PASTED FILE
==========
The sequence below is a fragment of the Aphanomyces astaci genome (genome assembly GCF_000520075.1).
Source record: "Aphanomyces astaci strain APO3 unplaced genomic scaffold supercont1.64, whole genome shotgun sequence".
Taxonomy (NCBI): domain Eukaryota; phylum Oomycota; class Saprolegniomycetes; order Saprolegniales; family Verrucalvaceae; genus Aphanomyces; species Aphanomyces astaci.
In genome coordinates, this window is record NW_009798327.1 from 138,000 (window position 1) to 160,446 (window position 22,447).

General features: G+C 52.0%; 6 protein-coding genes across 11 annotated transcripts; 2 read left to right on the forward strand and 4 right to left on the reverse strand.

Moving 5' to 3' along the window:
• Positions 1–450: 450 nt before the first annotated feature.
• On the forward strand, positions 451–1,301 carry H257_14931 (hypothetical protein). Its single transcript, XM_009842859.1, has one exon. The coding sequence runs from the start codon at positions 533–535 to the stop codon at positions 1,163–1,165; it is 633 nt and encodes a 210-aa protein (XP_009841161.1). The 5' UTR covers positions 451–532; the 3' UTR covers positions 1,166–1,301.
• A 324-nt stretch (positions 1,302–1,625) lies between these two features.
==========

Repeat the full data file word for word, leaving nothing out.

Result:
The sequence below is a fragment of the Aphanomyces astaci genome (genome assembly GCF_000520075.1).
Source record: "Aphanomyces astaci strain APO3 unplaced genomic scaffold supercont1.64, whole genome shotgun sequence".
Taxonomy (NCBI): domain Eukaryota; phylum Oomycota; class Saprolegniomycetes; order Saprolegniales; family Verrucalvaceae; genus Aphanomyces; species Aphanomyces astaci.
In genome coordinates, this window is record NW_009798327.1 from 138,000 (window position 1) to 160,446 (window position 22,447).

General features: G+C 52.0%; 6 protein-coding genes across 11 annotated transcripts; 2 read left to right on the forward strand and 4 right to left on the reverse strand.

Moving 5' to 3' along the window:
• Positions 1–450: 450 nt before the first annotated feature.
• On the forward strand, positions 451–1,301 carry H257_14931 (hypothetical protein). Its single transcript, XM_009842859.1, has one exon. The coding sequence runs from the start codon at positions 533–535 to the stop codon at positions 1,163–1,165; it is 633 nt and encodes a 210-aa protein (XP_009841161.1). The 5' UTR covers positions 451–532; the 3' UTR covers positions 1,166–1,301.
• A 324-nt stretch (positions 1,302–1,625) lies between these two features.